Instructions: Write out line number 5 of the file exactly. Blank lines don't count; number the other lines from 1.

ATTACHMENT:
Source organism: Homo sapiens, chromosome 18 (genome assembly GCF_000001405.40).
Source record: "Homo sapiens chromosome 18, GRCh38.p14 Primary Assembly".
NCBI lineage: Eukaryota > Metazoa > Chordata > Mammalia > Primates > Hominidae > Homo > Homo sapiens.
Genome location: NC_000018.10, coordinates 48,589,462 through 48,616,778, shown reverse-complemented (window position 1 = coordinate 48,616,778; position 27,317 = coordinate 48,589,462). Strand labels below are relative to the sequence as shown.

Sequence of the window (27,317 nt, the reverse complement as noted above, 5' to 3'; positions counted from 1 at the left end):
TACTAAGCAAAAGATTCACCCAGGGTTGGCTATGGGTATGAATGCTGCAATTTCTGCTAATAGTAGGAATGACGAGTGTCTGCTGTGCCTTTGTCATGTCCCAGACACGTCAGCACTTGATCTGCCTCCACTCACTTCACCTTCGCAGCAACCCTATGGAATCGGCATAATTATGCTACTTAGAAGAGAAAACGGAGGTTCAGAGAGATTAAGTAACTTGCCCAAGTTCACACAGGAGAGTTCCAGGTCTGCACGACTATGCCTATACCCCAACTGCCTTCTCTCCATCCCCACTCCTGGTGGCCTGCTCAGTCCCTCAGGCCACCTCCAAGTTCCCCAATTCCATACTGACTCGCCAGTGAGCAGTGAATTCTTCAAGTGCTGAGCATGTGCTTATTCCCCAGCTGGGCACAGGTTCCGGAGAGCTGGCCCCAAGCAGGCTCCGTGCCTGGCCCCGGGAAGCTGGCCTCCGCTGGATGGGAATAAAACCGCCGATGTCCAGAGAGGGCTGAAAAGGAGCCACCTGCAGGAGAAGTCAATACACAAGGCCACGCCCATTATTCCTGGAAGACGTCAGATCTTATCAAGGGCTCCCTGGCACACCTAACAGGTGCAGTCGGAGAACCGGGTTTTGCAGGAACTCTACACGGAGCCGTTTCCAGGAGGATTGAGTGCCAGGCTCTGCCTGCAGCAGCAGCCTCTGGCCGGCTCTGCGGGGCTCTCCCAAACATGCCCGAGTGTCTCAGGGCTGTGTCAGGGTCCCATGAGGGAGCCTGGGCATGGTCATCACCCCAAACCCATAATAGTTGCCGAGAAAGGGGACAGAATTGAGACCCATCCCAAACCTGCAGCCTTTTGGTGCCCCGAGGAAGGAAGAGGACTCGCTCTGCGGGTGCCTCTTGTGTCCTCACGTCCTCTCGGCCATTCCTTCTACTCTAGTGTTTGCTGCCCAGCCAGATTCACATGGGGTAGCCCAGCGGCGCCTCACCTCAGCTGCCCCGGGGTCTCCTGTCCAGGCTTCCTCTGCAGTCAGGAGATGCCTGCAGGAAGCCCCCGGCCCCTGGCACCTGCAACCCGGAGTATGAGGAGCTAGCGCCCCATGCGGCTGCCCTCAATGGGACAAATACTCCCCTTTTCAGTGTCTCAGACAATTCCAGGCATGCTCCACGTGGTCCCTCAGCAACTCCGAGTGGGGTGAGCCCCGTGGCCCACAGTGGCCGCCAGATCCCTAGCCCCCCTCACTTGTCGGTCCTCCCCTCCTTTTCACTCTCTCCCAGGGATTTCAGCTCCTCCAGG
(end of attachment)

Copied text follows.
Sequence of the window (27,317 nt, the reverse complement as noted above, 5' to 3'; positions counted from 1 at the left end):